Jeff bought some smart plugs to install into his house. Is there anything like that on the breaker side? Leo says that's an interesting idea, but he doesn't know if you'd really want to do that. You have to be very careful what's on your circuit and you wouldn't want to install it yourself. But it's a great idea for making your home smarter and more controllable remotely. Here's one by Leviton.
internet of things
Jonathan has a Philips Hue lights and uses the Wiz App to control them. But they keep disconnecting. Leo says that's a common problem, and he says that using the Home Hub will make WiFi connection to the lights more consistent. But Leo also thinks that the smart lights are more of a gimmick these days and really more hassle than they are worth. And they are expensive too.
In general, smart home IoT as a technology still has a long way to go.
Jeff says that WINK is now charging people $5 a month to use his WINK Home Hub. Leo says that they've changed the conditions of being able to use their product, especially since it costs over $100. It's not unheard of to charge to store data, but it would be like Amazon charging $5 a month to use the Echo devices out of nowhere. And it's even more frustrating because WINK sold their device with "no fees" as a feature. Now they're charging fees. But if they don't, they'll go out of business.
Alan wants to know if Philips Hue Lights would work as lights for a video webcast. Leo says since they can change colors, they can look really good on camera. But he also hears that older Hue bridges are being placed into its end of life. Leo says they are depreciating the older models, but that doesn't mean they won't continue to work. But the problem is, any bulb that is connected to the Internet may result in a security issue for your network. That's the main thing. It's important to get all the patches you can. But in most cases, you'll likely be fine.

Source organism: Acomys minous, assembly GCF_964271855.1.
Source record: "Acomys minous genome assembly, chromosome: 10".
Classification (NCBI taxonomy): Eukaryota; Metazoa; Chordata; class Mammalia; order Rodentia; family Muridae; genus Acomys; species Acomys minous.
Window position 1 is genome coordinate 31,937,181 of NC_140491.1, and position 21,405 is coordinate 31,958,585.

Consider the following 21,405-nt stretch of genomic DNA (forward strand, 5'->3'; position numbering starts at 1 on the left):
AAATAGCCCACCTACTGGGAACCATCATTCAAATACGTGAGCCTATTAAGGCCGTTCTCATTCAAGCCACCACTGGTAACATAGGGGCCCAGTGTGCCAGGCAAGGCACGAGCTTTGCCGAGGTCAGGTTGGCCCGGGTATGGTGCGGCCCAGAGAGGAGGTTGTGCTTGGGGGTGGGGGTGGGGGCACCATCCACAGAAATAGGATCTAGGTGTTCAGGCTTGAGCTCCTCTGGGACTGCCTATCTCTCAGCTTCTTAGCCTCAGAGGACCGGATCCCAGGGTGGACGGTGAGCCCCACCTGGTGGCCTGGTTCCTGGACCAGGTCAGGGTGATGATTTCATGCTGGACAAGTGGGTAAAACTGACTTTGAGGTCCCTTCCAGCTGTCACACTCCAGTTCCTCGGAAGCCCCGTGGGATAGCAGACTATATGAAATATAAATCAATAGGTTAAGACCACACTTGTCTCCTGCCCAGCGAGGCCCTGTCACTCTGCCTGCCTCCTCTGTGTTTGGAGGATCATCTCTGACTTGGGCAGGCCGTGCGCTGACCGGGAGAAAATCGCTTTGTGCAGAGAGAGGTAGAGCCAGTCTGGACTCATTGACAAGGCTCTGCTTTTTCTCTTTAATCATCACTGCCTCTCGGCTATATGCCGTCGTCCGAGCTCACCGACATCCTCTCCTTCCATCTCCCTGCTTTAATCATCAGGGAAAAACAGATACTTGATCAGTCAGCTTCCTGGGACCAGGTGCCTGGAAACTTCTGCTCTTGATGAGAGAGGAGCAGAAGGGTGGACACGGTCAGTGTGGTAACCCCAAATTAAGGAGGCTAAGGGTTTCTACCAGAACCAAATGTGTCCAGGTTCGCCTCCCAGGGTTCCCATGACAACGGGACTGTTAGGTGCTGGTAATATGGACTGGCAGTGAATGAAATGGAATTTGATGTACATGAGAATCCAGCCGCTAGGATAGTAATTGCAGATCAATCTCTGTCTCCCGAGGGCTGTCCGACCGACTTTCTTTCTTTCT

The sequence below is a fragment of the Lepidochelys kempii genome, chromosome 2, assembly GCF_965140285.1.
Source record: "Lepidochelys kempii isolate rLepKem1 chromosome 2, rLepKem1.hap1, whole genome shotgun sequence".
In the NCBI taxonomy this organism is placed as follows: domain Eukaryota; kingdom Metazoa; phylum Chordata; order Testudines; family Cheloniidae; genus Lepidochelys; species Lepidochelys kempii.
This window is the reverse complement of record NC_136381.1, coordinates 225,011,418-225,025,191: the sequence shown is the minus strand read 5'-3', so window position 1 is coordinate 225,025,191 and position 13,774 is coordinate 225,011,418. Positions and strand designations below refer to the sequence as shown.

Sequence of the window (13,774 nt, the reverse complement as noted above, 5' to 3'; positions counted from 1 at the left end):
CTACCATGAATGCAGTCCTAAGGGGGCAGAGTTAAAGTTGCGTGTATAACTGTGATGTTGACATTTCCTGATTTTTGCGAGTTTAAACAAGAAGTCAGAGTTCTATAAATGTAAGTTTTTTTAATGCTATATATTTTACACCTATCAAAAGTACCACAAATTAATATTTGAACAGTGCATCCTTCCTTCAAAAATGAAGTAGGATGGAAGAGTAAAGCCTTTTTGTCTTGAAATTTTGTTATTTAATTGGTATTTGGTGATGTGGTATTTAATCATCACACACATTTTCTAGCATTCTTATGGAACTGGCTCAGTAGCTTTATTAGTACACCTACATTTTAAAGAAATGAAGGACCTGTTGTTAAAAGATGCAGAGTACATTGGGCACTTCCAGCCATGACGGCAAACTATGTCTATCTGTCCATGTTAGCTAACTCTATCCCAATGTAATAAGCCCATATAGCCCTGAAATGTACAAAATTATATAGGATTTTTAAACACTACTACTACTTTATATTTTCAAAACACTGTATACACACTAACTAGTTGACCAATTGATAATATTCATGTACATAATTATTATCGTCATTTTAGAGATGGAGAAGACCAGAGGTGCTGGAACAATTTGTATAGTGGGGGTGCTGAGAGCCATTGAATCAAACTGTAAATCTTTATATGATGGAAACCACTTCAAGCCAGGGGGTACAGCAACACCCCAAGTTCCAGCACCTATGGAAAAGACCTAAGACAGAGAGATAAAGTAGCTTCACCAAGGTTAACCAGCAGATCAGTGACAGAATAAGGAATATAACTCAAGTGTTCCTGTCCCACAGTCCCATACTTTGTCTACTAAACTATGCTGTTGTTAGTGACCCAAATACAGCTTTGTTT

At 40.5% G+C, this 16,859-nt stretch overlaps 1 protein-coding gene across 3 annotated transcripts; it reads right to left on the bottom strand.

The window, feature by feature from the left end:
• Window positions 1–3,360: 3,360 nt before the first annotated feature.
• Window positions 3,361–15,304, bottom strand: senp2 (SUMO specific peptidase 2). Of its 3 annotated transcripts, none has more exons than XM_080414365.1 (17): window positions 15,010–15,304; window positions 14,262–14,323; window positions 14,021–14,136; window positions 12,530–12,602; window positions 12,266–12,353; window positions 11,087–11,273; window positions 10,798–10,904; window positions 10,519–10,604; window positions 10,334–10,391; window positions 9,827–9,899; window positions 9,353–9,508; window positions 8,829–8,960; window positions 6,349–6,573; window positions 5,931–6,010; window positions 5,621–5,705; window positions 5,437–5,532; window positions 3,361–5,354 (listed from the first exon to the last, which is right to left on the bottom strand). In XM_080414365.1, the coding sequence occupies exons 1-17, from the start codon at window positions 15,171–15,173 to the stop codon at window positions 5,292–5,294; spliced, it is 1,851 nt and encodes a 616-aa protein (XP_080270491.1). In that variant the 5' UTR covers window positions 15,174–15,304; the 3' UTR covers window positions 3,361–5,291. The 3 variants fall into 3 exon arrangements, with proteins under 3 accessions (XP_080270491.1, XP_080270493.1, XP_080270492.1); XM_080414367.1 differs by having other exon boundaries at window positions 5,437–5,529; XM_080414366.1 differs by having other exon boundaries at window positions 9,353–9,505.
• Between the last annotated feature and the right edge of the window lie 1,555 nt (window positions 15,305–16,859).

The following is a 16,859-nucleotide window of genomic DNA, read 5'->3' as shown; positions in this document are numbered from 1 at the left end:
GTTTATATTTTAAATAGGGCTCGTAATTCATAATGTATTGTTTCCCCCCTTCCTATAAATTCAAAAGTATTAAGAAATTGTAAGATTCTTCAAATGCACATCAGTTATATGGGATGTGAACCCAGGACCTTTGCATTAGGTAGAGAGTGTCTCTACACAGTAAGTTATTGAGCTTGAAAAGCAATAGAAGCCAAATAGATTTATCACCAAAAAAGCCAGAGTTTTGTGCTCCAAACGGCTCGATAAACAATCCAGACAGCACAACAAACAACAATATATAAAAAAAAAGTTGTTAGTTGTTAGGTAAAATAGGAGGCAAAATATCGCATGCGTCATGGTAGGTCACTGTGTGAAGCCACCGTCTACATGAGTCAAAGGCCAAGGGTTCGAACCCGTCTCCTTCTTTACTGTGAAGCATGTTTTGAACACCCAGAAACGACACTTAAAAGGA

Tim upgraded to the Eero 10 Mesh router and several of his IOT devices don't work. Leo says it works for him: you don't need to do anything but input the new passwords. You don't need to do anything with the SSID. Eero doesn't do anything with choosing different bands. It just works automatically.
Kevin bought some Feit smart bulbs from Costco. Leo says that LED light bulbs can be controlled by mobile phones. But he's concerned about security because they connect to his network. Leo says that's a concern with IoT devices. But if he can keep it up to date, he'll be fine. But the risk is there. He's also been using an Apple Airport. Leo says Apple isn't supporting the Airport anymore and he wants a WiFi 6 router. Leo recommends the TPLink Archer A7.
Darcy and his wife recently had a baby and he's looking for a good, and secure, baby monitor. Is there one that's really secure? Leo says that they are if the company keeps them up to date. Although RING took it on the chin with a hacker who hacked a Ring Camera in an 8-year-old's office, it turns out that this was due to a simple password that the mother had used with other devices. If you use a difficult password, then the RING Camera is a good option. Or, you can get a standard model that isn't internet-connected and is broadcast over a limited range.
Looking at Internet of Things phenomenon, the Portland FBI issued a blog post talking about how connecting your computer to the same network as your internet-enabled refrigerator could pose a security risk. They advise changing the device password settings from the default, make them as long as possible and unique. Leo says that it's not practical to have a separate connection for your IoT devices. But regularly updating your devices and giving them a good password is a good idea.
John recently returned from vacation to Prague, and he brought his Amazon Echo dot with him. He connected it to his travel router and reconfigured it for the Czech Republic, according to Leo's instructions. John had no problem with it. He could listen to music, podcasts, news from home. And it was his alarm clock. It worked great. Leo says it's a great idea to take that along with you.
Joe was thinking of getting a NEST thermostat, but he doesn't want to pay a fee. Rich says the only fee you pay is for buying the device. NEST uses WiFi to connect to the internet, where you can control it using your mobile device. But you don't have to pay a subscription fee to use it. Can you control it using your computer? Rich says you should. But the NEST doesn't have to be programmed since it uses machine learning to learn how you want it to operate. Also check with your energy company. NEST also offers a $50 rebate.